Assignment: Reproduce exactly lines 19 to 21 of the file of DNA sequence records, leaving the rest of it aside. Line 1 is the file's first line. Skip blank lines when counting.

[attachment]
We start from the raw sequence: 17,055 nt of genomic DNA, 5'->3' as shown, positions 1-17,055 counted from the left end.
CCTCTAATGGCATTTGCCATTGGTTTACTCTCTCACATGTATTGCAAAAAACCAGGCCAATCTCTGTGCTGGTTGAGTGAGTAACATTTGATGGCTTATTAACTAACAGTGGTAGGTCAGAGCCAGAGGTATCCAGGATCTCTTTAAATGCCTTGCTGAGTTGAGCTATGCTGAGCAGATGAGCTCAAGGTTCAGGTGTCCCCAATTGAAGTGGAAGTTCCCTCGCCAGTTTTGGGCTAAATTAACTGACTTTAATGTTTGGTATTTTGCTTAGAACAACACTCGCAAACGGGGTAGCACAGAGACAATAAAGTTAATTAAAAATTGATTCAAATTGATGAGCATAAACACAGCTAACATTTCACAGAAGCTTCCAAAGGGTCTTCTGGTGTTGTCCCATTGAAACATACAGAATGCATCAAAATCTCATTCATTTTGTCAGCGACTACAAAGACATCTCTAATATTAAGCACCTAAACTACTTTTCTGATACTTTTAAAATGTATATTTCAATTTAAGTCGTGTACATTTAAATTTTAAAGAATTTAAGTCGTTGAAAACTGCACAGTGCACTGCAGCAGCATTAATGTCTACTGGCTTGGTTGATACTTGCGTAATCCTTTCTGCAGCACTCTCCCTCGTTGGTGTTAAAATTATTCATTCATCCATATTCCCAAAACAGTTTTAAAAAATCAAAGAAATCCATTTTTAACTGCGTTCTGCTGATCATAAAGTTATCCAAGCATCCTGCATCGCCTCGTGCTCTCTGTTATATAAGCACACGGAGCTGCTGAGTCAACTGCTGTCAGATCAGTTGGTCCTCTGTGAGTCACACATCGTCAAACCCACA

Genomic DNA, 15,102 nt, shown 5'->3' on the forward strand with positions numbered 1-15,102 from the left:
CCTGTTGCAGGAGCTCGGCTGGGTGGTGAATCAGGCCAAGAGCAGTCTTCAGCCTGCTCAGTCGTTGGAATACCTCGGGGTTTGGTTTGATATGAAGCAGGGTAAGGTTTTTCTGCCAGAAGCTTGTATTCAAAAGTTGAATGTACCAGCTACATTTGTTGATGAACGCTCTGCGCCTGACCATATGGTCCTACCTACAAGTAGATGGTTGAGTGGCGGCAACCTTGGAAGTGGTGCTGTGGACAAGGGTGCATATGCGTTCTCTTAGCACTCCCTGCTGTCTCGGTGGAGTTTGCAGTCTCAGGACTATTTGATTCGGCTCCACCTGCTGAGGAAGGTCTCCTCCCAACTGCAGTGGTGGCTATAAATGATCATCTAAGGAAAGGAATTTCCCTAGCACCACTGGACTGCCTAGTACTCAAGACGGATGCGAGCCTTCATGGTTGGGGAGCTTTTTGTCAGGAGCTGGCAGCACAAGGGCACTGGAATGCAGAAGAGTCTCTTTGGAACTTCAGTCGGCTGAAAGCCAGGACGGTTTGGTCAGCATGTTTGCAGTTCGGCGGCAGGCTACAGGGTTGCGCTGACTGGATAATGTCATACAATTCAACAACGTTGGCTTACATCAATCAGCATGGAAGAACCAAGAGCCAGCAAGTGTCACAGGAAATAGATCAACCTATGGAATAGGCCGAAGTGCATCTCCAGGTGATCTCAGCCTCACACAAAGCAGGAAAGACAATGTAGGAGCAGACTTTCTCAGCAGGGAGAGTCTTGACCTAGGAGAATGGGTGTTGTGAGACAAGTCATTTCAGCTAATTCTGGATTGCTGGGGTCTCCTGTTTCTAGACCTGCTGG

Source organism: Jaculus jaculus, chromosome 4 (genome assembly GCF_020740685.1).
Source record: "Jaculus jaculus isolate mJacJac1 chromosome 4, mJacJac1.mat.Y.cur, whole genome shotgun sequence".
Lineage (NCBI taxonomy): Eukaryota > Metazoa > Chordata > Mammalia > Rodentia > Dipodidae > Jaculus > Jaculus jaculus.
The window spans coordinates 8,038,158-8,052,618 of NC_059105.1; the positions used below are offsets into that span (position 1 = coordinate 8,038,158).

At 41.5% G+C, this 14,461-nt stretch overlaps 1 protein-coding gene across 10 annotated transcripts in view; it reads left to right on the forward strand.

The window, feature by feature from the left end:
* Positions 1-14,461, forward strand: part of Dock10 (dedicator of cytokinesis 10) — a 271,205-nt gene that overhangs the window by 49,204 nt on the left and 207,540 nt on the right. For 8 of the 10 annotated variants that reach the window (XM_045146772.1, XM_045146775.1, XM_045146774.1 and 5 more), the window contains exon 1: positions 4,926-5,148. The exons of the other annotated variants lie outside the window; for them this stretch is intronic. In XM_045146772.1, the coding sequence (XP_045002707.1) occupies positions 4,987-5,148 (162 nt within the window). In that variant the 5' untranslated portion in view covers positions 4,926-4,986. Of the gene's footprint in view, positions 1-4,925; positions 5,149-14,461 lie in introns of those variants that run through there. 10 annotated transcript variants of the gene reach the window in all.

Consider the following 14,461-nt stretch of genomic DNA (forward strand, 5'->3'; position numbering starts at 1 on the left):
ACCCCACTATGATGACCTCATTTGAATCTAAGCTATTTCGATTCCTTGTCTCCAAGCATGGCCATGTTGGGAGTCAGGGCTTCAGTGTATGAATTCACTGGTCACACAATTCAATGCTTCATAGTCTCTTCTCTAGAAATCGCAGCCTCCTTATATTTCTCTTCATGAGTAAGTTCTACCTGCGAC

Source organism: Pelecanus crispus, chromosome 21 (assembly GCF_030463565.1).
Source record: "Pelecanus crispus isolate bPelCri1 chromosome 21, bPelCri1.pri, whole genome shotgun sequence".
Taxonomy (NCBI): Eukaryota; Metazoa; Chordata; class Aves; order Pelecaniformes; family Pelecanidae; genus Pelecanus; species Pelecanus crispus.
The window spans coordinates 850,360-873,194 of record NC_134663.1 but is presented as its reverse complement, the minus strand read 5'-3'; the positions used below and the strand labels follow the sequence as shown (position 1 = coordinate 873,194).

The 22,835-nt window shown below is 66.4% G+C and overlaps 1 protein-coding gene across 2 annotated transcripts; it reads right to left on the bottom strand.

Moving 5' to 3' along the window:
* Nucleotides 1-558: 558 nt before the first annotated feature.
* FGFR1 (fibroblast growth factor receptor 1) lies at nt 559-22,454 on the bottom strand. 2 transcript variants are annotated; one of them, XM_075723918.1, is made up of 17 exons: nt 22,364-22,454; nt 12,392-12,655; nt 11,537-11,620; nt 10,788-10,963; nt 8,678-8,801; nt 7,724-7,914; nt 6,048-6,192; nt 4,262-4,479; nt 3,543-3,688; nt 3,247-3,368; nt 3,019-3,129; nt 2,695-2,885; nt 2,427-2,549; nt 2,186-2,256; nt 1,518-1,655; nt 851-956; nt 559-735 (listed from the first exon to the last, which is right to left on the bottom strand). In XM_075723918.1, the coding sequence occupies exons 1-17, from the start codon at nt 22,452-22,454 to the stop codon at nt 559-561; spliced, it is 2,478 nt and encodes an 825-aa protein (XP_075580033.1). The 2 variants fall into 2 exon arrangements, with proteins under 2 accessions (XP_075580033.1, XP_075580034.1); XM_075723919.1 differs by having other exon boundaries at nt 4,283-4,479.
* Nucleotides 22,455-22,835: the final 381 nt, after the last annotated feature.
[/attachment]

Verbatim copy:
Moving 5' to 3' along the window:
* Nucleotides 1-558: 558 nt before the first annotated feature.
* FGFR1 (fibroblast growth factor receptor 1) lies at nt 559-22,454 on the bottom strand. 2 transcript variants are annotated; one of them, XM_075723918.1, is made up of 17 exons: nt 22,364-22,454; nt 12,392-12,655; nt 11,537-11,620; nt 10,788-10,963; nt 8,678-8,801; nt 7,724-7,914; nt 6,048-6,192; nt 4,262-4,479; nt 3,543-3,688; nt 3,247-3,368; nt 3,019-3,129; nt 2,695-2,885; nt 2,427-2,549; nt 2,186-2,256; nt 1,518-1,655; nt 851-956; nt 559-735 (listed from the first exon to the last, which is right to left on the bottom strand). In XM_075723918.1, the coding sequence occupies exons 1-17, from the start codon at nt 22,452-22,454 to the stop codon at nt 559-561; spliced, it is 2,478 nt and encodes an 825-aa protein (XP_075580033.1). The 2 variants fall into 2 exon arrangements, with proteins under 2 accessions (XP_075580033.1, XP_075580034.1); XM_075723919.1 differs by having other exon boundaries at nt 4,283-4,479.